NASHVILLE, Tenn. (WKRN) — According to the state department of health’s website, some counties in Middle Tennessee do not have vaccines currently available.
Warren, DeKalb, and Smith counties are among those listed for being out of the COVID-19 treatment. The website lists each county and how to make an appointment for the first doses depending on the current phase.
“I don’t think any of us have been satisfied with how quickly the vaccine rollout took place,” said Vanderbilt Infectious Disease Expert Dr. William Schaffner, “When we predict how much vaccine is going to arrive at a clinic, it either arrives late or less vaccine than had been told. Here in Tennessee, we got some of Minnesota’s vaccine. I mean that shouldn’t happen in the United States.”
Shipping is just one of the issues doctors say is preventing the projected 80,000 vaccines per week the state expected from getting directly into Tennesseans arms.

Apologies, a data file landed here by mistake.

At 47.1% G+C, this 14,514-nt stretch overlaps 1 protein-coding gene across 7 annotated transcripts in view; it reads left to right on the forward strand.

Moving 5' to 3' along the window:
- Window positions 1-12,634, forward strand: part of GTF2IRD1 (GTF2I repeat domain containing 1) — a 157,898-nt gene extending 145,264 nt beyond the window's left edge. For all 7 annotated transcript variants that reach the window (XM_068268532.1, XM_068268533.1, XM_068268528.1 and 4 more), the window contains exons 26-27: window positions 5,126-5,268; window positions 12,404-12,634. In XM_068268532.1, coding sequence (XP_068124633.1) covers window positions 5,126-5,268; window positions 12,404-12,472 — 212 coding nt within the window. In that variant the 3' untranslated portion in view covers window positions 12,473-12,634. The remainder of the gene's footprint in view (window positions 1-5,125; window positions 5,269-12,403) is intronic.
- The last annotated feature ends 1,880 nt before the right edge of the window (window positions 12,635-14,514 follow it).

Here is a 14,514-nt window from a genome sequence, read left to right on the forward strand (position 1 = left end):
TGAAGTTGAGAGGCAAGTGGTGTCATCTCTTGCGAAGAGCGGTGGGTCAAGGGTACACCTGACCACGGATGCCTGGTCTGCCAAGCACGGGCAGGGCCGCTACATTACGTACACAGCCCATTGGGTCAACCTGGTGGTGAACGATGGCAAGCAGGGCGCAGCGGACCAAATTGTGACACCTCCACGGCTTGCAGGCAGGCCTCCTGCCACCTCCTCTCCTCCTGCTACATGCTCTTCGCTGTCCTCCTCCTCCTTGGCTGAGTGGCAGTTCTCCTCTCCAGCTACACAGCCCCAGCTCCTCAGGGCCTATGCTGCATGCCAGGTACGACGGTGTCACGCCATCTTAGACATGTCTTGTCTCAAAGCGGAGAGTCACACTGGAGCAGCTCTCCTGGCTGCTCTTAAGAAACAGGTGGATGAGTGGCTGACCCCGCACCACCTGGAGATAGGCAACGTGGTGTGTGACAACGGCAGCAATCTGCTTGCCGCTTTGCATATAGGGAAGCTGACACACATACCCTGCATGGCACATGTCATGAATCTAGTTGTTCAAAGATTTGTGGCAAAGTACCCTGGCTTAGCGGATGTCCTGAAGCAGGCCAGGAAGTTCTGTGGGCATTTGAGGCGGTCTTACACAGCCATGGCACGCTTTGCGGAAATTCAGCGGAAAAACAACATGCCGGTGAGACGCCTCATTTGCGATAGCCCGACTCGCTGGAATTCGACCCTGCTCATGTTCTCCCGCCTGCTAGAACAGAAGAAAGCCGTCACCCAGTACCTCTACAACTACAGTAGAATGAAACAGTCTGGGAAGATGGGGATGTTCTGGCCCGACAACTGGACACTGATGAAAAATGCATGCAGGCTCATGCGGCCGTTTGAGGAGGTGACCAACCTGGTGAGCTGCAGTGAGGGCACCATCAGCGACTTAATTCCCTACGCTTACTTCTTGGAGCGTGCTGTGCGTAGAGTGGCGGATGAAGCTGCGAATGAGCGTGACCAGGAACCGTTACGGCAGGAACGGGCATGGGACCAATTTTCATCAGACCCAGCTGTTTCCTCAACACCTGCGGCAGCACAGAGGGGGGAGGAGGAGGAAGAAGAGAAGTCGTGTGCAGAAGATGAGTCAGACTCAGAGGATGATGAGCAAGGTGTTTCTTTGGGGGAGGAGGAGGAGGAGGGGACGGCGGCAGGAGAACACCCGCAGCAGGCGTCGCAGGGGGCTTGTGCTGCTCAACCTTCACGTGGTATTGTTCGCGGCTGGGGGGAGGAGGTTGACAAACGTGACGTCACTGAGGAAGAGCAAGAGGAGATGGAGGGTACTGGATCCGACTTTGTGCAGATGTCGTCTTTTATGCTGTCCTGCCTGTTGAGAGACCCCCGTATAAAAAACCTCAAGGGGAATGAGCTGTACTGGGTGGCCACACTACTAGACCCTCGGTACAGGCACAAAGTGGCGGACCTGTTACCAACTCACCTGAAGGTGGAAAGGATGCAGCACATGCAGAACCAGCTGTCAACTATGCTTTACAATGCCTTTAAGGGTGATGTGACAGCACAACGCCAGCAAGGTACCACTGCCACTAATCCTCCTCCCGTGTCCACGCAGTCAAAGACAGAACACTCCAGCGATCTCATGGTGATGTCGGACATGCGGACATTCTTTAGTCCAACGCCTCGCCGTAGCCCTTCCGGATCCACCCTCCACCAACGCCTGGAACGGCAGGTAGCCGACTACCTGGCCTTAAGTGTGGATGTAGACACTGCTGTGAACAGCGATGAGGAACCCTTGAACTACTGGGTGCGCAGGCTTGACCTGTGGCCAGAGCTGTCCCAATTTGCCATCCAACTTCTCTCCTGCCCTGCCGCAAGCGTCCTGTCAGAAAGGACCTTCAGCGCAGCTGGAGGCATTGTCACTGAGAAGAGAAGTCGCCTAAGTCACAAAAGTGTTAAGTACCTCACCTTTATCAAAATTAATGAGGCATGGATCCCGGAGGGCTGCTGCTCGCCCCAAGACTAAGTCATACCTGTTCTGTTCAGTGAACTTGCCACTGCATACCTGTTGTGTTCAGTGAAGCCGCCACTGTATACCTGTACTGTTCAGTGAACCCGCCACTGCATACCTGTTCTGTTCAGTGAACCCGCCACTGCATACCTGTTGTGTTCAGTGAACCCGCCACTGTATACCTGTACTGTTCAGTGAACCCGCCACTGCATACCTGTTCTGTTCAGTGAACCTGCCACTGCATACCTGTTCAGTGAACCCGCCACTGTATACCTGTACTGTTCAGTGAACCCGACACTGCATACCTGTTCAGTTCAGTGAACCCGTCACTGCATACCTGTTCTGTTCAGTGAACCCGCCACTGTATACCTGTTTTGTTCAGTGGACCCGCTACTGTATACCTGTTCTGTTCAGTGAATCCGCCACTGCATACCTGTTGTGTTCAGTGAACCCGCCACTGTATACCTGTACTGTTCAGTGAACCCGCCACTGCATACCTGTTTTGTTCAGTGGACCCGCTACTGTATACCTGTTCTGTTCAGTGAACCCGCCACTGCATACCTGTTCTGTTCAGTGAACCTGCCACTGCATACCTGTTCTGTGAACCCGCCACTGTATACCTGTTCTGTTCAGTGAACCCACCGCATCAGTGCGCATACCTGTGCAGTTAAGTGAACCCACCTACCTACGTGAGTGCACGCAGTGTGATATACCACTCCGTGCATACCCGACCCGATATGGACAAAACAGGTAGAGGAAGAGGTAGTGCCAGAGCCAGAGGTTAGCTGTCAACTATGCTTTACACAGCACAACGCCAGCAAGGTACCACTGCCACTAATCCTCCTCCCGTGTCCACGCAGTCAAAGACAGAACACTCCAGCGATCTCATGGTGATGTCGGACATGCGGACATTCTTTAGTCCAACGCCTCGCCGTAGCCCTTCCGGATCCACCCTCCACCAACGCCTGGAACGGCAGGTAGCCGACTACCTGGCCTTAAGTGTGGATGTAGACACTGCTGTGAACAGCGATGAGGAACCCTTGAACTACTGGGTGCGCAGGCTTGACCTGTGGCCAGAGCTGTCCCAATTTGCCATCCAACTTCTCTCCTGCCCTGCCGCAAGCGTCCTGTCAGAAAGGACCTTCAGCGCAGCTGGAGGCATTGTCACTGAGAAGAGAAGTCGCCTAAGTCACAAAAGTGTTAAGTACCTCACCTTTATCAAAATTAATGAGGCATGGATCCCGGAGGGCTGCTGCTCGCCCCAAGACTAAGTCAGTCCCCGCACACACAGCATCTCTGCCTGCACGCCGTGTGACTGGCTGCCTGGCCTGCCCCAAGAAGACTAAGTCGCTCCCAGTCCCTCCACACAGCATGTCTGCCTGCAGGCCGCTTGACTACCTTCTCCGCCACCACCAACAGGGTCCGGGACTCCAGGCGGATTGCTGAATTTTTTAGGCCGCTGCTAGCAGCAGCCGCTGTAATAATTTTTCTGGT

“I think the manufacturers overestimated initially how much they could produce rapidly,” Schaffner said.
But as things move forward and the weeks have turned into a month now, Schaffner says things are starting to smooth out.
“There hasn’t been in some local locations quite as much planning, they thought this would be just like giving flu shots. It’s more complicated as everybody quickly figured out,” said Schaffner.
Both Pfizer and Moderna have said their second vaccines are set aside for patients getting the treatment. Schaffner hopes the confusion on how distribution would play out will help create a quicker process.
“We’ve decided to get as much vaccine out there to give the first dose because the manufacturers have assured us, they can make plenty, more will be coming,” said Schaffner.
So far nearly 43,000 of the states 330,000 patients vaccinated have completed both doses and should have that immunity to the virus soon.
Stay with News 2 for continuing coverage of the COVID-19 Pandemic.
COVID-19 in Tennessee
(This reflects what the TDH reports each day. )